Thomas Goodman, Mercer of London

In “Genealogical Gleanings in England”, Henry F. Waters (1907), Genealogical Publishing Co., Baltimore 1981, are two intriguing references. The first is the will of John Quynby of London, servant with Thomas Goodman of same city, read 28 July 1556, in which bequests include: three rings to Jane, daughter of Thomas Goodman, two “lewts” (probably lutes) for Thomas and “Insent” Goodman, probably also children of Thomas, and to Ursula Goodman, probably also the daughter of Thomas, or perhaps his wife, was to receive his signet of gold with the “Splede Egle”. This last was probably an early Goodman crest on a sealing ring, which by this account was apparently in use by the retainers of the Goodman family prior to the granting of arms in 1572. Mr. Quynby’s will also mentions “my apparel in Spain as well as here” and “debts abroad”, indicating that this Goodman family was relatively wealthy and well traveled, and were probably participating actively in Edward’s mercer trade. Thomas Goodman, being married and with several children by 1556, was probably born before 1520, and may have been closely related to Edward “Redsleeves” Goodman. He may have been the family’s representative to the Mercers Guild, which was then based in London. The name Ursula, a daughter of William Goodman of Ruthin and Margaret Brereton, as mentioned following, was probably a traditional Goodman female name.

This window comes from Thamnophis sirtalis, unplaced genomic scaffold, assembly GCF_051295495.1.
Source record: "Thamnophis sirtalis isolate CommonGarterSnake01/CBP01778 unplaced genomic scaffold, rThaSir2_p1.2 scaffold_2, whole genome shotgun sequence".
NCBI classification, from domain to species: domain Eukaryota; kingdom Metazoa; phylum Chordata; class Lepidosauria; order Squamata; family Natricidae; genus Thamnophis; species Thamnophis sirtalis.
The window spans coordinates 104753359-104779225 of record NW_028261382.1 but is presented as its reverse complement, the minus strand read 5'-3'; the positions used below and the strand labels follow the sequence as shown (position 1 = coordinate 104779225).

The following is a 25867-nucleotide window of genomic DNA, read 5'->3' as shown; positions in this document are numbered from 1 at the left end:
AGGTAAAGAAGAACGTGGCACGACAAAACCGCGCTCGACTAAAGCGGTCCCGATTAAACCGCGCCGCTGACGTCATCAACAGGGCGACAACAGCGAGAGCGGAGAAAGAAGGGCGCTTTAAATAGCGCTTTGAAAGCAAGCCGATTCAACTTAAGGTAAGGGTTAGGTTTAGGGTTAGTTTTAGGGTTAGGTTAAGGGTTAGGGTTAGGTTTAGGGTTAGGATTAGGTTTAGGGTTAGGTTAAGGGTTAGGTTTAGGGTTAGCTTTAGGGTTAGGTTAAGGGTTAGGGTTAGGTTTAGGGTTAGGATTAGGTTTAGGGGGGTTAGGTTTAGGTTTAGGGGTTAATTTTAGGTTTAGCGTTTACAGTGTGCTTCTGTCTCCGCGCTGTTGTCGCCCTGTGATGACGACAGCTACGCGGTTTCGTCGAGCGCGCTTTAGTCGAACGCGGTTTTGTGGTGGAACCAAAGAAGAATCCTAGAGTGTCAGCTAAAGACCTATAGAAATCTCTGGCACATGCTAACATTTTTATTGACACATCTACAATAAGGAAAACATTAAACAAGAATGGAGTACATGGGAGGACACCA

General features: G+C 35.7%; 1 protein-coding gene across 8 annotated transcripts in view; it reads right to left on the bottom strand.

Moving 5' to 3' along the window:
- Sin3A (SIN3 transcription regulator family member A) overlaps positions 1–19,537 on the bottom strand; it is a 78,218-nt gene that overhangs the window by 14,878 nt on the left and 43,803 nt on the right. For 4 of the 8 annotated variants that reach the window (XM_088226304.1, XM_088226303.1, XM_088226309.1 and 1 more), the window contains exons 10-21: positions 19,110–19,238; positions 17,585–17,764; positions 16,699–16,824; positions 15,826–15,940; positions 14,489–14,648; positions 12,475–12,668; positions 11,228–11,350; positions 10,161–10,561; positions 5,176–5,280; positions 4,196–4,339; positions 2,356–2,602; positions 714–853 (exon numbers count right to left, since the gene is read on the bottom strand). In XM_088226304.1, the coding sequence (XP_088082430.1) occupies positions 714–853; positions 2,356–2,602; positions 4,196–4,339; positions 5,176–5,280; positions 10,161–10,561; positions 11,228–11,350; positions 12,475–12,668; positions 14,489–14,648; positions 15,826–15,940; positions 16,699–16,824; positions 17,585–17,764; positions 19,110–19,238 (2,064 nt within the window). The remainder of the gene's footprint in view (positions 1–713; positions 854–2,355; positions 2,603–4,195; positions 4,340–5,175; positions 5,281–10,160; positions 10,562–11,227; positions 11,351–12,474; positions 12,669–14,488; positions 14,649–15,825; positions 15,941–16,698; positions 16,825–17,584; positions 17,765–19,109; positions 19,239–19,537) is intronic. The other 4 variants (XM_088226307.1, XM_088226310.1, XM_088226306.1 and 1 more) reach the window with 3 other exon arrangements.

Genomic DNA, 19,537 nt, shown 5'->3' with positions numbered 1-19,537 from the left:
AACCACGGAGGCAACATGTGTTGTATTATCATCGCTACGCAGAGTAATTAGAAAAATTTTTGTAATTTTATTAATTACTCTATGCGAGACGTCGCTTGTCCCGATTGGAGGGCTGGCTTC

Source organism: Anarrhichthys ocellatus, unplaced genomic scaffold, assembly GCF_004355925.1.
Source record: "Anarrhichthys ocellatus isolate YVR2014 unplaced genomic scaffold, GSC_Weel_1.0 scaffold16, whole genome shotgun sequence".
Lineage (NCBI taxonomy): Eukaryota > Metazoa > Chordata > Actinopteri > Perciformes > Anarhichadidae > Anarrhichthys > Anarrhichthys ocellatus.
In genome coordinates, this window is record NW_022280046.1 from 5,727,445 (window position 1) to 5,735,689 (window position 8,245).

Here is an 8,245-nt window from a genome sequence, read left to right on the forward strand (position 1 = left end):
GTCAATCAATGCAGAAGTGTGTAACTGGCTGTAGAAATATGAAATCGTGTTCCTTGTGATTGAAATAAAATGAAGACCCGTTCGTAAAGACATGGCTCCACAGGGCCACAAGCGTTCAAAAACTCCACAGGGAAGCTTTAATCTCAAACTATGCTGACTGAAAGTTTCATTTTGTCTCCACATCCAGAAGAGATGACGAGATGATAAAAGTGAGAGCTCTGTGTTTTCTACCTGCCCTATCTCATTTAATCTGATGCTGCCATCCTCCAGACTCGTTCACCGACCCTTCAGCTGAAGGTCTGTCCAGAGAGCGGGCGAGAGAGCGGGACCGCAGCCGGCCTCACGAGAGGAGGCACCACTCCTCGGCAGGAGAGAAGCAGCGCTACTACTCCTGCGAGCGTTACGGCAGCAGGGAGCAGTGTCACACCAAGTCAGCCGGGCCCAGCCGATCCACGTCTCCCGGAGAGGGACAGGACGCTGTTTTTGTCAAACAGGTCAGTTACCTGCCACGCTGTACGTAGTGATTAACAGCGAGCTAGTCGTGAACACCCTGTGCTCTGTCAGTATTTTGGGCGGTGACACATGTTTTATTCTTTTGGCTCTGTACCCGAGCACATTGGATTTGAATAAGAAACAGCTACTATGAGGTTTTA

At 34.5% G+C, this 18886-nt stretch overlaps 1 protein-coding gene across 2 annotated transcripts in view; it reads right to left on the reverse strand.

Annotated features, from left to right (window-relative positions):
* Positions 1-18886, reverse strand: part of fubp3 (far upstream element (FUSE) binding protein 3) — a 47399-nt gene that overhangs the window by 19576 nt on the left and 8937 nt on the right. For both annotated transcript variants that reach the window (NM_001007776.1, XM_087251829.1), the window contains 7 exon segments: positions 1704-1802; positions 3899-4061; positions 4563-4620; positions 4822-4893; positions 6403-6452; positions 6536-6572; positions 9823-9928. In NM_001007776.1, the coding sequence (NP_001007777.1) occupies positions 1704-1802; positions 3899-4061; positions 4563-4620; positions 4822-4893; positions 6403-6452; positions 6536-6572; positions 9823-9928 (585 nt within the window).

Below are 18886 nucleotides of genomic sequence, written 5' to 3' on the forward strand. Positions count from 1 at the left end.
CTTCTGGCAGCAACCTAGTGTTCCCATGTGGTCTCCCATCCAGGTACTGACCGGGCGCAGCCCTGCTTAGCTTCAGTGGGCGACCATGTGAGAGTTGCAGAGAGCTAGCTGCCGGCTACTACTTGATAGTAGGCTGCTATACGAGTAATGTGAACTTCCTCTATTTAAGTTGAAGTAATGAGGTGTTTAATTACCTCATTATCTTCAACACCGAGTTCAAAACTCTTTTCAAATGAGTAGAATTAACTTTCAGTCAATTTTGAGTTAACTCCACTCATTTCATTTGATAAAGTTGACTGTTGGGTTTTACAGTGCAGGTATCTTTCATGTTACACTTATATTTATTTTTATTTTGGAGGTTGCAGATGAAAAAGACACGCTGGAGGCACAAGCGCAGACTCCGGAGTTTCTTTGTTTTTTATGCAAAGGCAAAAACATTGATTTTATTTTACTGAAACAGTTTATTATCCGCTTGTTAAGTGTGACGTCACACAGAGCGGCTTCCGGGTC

Because the names of these Goodmans do not match the names of the known children of Thomas Goodman, son Of Rowland/Roland Goodman of Goodmans Fields, who died in 1606, this Thomas Goodman was a different person.


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